Television and movies - was that what you were thinking when you saw "James Garner"?
Then you didn't know his first big gig was a stage production of Caine's Mutiny.
Full disclosure: he had no lines,
but as one of the "silent" judges he swore his best acting lessons
were in watching Henry Fonda perform the same part night after night.
The other non-speaking judges may have spent their time on stage
planning another audition, but Garner developed the fine art of listening.
Unbroken hearted when stage directors told him his voice wouldn't carry beyond the third row,
he carried that talent for listening into television and film where it would set him apart
from the overly-ambitious performers who just couldn't wait to start their big speeches.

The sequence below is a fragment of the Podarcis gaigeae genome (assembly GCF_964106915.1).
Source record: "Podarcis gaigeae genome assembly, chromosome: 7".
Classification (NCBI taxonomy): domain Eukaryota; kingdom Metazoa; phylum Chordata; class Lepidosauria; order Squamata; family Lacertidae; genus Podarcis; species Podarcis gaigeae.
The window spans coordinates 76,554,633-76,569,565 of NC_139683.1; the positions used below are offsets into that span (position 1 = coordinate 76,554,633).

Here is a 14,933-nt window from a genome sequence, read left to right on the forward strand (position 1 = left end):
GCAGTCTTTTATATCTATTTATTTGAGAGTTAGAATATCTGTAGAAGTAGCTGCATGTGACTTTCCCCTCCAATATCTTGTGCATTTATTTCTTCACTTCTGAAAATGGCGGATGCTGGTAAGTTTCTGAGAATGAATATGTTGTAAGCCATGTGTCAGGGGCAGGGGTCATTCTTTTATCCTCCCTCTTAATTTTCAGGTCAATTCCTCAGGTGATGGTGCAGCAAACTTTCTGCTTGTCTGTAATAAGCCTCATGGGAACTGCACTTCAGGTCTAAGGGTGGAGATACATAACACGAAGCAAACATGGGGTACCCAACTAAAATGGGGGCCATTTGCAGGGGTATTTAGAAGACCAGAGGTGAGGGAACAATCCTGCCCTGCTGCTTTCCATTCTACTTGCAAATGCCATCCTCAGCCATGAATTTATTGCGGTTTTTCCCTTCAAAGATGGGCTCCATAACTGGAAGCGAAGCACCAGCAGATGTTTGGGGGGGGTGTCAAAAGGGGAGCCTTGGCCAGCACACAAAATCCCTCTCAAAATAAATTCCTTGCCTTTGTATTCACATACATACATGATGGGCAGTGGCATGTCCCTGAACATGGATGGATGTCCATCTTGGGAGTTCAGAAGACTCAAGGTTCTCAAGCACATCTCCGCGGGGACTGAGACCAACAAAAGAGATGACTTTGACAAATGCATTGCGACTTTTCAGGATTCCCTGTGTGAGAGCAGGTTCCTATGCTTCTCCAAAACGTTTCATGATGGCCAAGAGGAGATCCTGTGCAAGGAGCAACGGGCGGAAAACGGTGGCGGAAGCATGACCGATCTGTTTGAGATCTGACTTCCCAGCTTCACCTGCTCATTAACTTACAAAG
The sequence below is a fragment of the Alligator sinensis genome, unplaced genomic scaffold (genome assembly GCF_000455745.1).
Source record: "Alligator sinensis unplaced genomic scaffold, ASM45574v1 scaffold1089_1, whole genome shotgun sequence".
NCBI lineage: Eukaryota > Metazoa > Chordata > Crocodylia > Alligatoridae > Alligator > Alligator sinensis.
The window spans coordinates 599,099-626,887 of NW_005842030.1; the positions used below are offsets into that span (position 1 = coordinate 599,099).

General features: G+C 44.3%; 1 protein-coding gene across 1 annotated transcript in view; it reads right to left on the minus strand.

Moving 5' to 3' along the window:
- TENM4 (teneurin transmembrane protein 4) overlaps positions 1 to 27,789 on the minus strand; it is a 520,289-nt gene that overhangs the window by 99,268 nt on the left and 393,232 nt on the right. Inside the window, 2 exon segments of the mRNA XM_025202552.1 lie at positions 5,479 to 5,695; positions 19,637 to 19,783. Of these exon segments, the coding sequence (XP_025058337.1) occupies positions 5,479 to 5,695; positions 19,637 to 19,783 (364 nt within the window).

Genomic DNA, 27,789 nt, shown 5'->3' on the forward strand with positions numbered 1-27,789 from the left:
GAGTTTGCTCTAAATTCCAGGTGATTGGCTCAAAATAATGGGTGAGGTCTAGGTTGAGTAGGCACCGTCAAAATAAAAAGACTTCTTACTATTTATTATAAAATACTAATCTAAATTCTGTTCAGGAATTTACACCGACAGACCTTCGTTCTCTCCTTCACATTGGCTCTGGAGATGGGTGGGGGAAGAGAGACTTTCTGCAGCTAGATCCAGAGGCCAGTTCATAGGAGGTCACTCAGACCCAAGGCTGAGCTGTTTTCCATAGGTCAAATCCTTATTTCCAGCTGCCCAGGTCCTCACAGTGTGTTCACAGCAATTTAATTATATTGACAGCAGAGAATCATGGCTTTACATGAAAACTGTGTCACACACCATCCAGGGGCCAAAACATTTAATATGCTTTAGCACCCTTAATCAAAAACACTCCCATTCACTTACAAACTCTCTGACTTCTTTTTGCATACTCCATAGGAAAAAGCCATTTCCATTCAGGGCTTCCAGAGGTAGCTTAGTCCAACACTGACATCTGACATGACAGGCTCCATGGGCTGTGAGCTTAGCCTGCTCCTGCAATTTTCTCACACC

His "persona" became that of a thoughtful, honest and caring man.
That... and drop-dead good looks?! How many ways can you spell w-i-n-n-e-r ?
The chapters jump back and forth in time, sometimes enough to make your head spin.
Everything is in order of category, not timeline: "Golf," "Racing" "Civil Rights," etc. etc.
The same people will pop in and out of different stories. Disconcerting.
And while there is a listing of career achievements at the end, there is no index.
But nothing in life is perfect and that even extends to the impeccable Mr. Garner.
And let's not forget Jon Winokur, author of The Portable Curmudgeon, a book which proved to be
such a comfort to Garner through his heart surgery in the 1980s that he hawked it on talk shows.
A biographer has to tread so lightly, to speak in the voice of the subject without giving in to the
impulse to sound his own -- even when he himself is already a respected author.
An ovation, then, for Mr. Winokur.
(Afternote: James Garner died July 19, 2014.)